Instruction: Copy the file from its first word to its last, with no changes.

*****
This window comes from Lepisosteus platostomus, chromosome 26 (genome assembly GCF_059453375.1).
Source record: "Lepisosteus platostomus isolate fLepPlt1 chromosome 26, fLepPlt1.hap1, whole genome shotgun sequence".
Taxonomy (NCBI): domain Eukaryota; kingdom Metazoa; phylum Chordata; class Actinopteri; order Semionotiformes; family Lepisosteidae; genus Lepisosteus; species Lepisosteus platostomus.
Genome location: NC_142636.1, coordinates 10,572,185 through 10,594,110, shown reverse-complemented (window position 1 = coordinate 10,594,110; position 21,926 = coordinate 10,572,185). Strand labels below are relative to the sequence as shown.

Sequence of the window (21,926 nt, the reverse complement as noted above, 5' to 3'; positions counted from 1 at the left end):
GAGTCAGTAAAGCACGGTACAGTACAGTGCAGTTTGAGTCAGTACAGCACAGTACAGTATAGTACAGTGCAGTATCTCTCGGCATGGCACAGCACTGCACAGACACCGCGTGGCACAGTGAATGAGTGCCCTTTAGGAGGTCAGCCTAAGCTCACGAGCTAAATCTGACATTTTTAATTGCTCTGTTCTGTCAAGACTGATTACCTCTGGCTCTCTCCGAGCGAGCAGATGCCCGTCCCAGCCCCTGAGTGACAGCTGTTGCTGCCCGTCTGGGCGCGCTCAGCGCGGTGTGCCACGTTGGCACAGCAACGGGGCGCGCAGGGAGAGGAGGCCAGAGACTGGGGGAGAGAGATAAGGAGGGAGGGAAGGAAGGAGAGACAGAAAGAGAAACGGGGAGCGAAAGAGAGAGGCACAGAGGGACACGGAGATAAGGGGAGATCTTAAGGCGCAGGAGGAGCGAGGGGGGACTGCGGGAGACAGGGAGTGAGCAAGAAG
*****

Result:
This window comes from Lepisosteus platostomus, chromosome 26 (genome assembly GCF_059453375.1).
Source record: "Lepisosteus platostomus isolate fLepPlt1 chromosome 26, fLepPlt1.hap1, whole genome shotgun sequence".
Taxonomy (NCBI): domain Eukaryota; kingdom Metazoa; phylum Chordata; class Actinopteri; order Semionotiformes; family Lepisosteidae; genus Lepisosteus; species Lepisosteus platostomus.
Genome location: NC_142636.1, coordinates 10,572,185 through 10,594,110, shown reverse-complemented (window position 1 = coordinate 10,594,110; position 21,926 = coordinate 10,572,185). Strand labels below are relative to the sequence as shown.

Sequence of the window (21,926 nt, the reverse complement as noted above, 5' to 3'; positions counted from 1 at the left end):
GAGTCAGTAAAGCACGGTACAGTACAGTGCAGTTTGAGTCAGTACAGCACAGTACAGTATAGTACAGTGCAGTATCTCTCGGCATGGCACAGCACTGCACAGACACCGCGTGGCACAGTGAATGAGTGCCCTTTAGGAGGTCAGCCTAAGCTCACGAGCTAAATCTGACATTTTTAATTGCTCTGTTCTGTCAAGACTGATTACCTCTGGCTCTCTCCGAGCGAGCAGATGCCCGTCCCAGCCCCTGAGTGACAGCTGTTGCTGCCCGTCTGGGCGCGCTCAGCGCGGTGTGCCACGTTGGCACAGCAACGGGGCGCGCAGGGAGAGGAGGCCAGAGACTGGGGGAGAGAGATAAGGAGGGAGGGAAGGAAGGAGAGACAGAAAGAGAAACGGGGAGCGAAAGAGAGAGGCACAGAGGGACACGGAGATAAGGGGAGATCTTAAGGCGCAGGAGGAGCGAGGGGGGACTGCGGGAGACAGGGAGTGAGCAAGAAG